The nutrient use efficiency of P, K, Ca, Cu, Mn, Fe and Zn and translocation efficiency of N, P, Cu, Fe and Zn were influenced by levels of K. For use efficiency of Cu, Mn, Fe and Zn was not possible to adjust regression, resulting in average of 0.02 g2 mg-1, 0.004 g2 mg-1, 0.0002 g2 mg-1 and 0.02 g2 mg-1, respectively. The efficiency of use of N (average 19.06 g2 mg-1), Mg (average 59.34 g2 mg-1) was not affected by the levels of K. The greater use efficiency (in g2 mg-1) of P (66.95), K (24.13) and Ca (21.98) was observed at the lowest level of K (Figure 3 e). The K efficiency use decreases with the increase of the applied doses, since the supply exceeds the needs of the culture. About Ca the reduction of efficiency is associated with lower absorption of the ion due to its competition with K supplied. The chloride ion present in the fertilizer may have caused competitive inhibition with phosphorus, which is absorbed as phosphate (LUCENA et al., 2012).

According to Silva et al. (2006), the more nutrients use efficiency does not mean higher accumulation of these in plant tissues. In the Brazilian pepper tree seedlings, P and Mg were the nutrients with lower contents, however, they were most effective in producing dry matter. Unlike the P and Mg, the K showed high plants content but low use efficiency. Resende et al. (2000) also found that P and Mg were the nutrients with less content and more efficient in producing dry matter. These authors obtained in g2 mg-1, efficient use of nutrients in the decreasing order: S (58.23), P (48.22), Mg (27.12), K (9.52), Ca (5.55) and N (5.17).

The lowest level of K provided greater translocation efficiency of P (89.27%), Fe (74.76%) and Zn (84.93%) (Figure 3 f). For translocation efficiency of N (87.63%) and Cu (45.81%) was not adjusted regression. The translocation efficiencies of K (average 89.23%), Ca (average 89.05%), Mg (average 84.46%) and Mn (average 82.61%) were not influenced by levels of K. Although K does not perform any structural function in the plant, it performs various functions such as the neutralization of insoluble and soluble anions, pH stabilization, osmotic regulation of the plant and enzymatic activation, so at appropriate levels, K increases the translocation efficiency of the other nutrients.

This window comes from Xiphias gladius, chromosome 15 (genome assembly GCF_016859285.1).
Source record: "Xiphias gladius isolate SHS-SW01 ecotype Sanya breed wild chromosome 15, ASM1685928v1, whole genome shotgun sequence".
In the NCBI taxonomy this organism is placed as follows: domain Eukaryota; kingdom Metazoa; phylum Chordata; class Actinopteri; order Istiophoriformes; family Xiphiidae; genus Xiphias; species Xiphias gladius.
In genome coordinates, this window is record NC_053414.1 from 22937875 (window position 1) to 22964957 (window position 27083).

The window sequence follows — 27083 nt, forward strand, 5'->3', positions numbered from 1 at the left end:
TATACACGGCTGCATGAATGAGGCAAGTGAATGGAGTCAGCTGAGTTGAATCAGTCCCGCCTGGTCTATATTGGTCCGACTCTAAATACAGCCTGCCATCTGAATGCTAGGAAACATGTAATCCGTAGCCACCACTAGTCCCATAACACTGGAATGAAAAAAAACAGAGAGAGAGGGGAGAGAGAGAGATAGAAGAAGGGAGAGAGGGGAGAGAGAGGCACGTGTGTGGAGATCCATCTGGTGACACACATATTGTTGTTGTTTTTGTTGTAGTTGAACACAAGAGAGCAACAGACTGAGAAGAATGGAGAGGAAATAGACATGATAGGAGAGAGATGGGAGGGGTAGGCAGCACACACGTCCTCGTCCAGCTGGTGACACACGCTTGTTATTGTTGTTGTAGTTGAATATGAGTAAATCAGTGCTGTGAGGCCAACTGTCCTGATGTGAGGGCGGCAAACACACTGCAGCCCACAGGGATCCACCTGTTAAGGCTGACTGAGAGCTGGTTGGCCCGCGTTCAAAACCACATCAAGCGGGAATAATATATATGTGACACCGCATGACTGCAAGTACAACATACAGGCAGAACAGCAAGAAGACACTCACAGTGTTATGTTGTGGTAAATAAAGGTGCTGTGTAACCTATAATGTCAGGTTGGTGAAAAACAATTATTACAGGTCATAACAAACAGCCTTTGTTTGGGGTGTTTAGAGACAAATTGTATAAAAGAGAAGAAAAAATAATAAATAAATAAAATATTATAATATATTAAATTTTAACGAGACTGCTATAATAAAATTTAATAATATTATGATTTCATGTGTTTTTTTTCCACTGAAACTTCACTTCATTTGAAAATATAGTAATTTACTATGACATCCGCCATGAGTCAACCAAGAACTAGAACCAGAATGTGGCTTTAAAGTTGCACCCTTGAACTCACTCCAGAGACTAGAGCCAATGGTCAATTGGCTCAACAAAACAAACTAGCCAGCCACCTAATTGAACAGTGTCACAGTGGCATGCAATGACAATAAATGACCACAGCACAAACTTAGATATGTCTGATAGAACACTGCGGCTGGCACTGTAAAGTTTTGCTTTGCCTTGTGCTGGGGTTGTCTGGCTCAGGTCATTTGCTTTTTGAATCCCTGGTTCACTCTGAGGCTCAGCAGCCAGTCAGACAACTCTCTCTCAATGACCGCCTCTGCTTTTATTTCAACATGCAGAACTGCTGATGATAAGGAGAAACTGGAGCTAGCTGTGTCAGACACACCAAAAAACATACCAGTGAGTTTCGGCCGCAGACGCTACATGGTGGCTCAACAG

Fertilization with potassium provided increases in height, diameter and dry matter of the root, however, this effect was due to soil salinization, which also reduced the dry matter of shoot and leaf area. The increase of the K doses reduced the nutrient content of the aerial part and efficiency of absorption, use and translocation of nutrients, fact that proves the salt effect provided by the use of KCl. Thus, the combinations of these data demonstrate that the plant is not demanding in K and that high levels of KCl may reduce the plant growth; however, further work should be performed to determine the best K level to provide higher yields and nutritional efficiency of the Brazilian pepper tree.

Conclusion

The potassium fertilization increased the development of the Brazilian pepper tree, the higher plant heights and stem diameter were obtained when the plants were cultivated with 210 mg kg-1 of K2O and the greater dry masses of the aerial part, leaf area and content and nutrient when plants were grown with the level of 66.67 mg kg-1 K2O.

High doses of K salinized the soil reducing the growth as well as the efficiency of uptake, use and translocation of nutrients.

The Brazilian pepper tree presents high efficiency of absorption of N and K and high efficiency use of P and Mg.

Acknowledgements

At FUNDECT-MS, CNPq and CAPES, for scholarships and financial support.

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Received: March 22, 2013; Accepted: November 29, 2018; Published: June 30, 2019